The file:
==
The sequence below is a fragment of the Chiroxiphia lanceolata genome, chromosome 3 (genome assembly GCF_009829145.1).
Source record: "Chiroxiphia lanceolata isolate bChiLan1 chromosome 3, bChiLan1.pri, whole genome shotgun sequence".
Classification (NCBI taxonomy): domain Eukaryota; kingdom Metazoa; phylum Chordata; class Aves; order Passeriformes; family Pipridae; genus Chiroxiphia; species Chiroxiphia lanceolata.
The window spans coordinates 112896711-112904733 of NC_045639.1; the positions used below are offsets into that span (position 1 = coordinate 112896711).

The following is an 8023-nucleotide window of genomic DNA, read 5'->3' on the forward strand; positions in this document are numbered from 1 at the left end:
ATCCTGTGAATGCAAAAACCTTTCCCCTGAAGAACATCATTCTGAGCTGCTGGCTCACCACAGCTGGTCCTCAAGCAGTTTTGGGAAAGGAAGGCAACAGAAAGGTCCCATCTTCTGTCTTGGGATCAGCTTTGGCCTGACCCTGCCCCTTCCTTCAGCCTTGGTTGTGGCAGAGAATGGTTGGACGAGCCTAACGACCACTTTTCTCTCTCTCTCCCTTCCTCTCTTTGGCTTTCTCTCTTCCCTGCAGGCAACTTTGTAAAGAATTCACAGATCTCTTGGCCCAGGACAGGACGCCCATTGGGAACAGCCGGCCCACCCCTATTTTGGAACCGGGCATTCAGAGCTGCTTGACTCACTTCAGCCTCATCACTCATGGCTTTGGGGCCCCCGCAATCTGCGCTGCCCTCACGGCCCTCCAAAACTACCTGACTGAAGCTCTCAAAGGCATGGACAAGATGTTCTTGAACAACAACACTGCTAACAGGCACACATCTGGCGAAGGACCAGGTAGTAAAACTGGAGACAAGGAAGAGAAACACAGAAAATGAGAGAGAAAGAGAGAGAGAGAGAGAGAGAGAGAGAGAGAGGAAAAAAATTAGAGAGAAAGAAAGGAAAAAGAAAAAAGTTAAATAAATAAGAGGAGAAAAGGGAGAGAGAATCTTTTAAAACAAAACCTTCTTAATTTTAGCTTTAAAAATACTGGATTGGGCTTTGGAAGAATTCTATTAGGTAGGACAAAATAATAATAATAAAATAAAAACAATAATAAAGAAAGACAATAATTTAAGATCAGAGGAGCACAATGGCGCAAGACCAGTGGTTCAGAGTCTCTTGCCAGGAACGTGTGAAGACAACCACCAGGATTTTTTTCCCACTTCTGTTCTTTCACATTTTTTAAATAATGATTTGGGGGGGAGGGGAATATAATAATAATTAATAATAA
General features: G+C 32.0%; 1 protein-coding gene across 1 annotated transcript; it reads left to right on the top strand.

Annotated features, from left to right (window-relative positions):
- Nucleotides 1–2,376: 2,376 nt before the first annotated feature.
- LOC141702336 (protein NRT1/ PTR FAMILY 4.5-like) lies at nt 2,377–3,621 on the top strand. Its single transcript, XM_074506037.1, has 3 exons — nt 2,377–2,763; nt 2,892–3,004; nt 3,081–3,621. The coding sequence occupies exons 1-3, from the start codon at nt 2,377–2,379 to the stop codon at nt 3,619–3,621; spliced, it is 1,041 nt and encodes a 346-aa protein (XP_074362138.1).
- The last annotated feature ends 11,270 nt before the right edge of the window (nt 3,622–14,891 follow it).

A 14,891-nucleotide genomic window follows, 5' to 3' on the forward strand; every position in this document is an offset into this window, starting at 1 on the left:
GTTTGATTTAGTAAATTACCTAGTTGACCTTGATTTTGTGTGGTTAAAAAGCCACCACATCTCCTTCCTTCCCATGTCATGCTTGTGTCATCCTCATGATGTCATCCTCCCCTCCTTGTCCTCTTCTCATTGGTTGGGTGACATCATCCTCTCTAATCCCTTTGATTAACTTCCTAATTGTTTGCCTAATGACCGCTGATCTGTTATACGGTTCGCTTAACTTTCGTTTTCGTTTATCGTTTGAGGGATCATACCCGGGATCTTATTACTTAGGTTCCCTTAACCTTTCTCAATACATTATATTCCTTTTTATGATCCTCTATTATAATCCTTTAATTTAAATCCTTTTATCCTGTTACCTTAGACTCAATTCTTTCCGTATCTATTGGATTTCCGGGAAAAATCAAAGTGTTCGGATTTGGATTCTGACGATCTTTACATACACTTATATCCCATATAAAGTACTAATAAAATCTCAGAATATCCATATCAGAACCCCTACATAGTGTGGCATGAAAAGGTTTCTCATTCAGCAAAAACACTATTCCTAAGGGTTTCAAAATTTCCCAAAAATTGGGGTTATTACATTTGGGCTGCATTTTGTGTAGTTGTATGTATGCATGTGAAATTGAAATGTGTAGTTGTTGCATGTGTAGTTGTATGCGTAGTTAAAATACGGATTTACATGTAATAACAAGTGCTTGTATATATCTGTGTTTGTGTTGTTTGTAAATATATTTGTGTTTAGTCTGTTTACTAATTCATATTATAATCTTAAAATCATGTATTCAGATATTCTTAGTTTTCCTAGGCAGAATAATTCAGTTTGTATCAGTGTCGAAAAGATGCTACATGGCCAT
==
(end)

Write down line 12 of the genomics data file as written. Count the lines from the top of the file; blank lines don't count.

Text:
A 14,891-nucleotide genomic window follows, 5' to 3' on the forward strand; every position in this document is an offset into this window, starting at 1 on the left: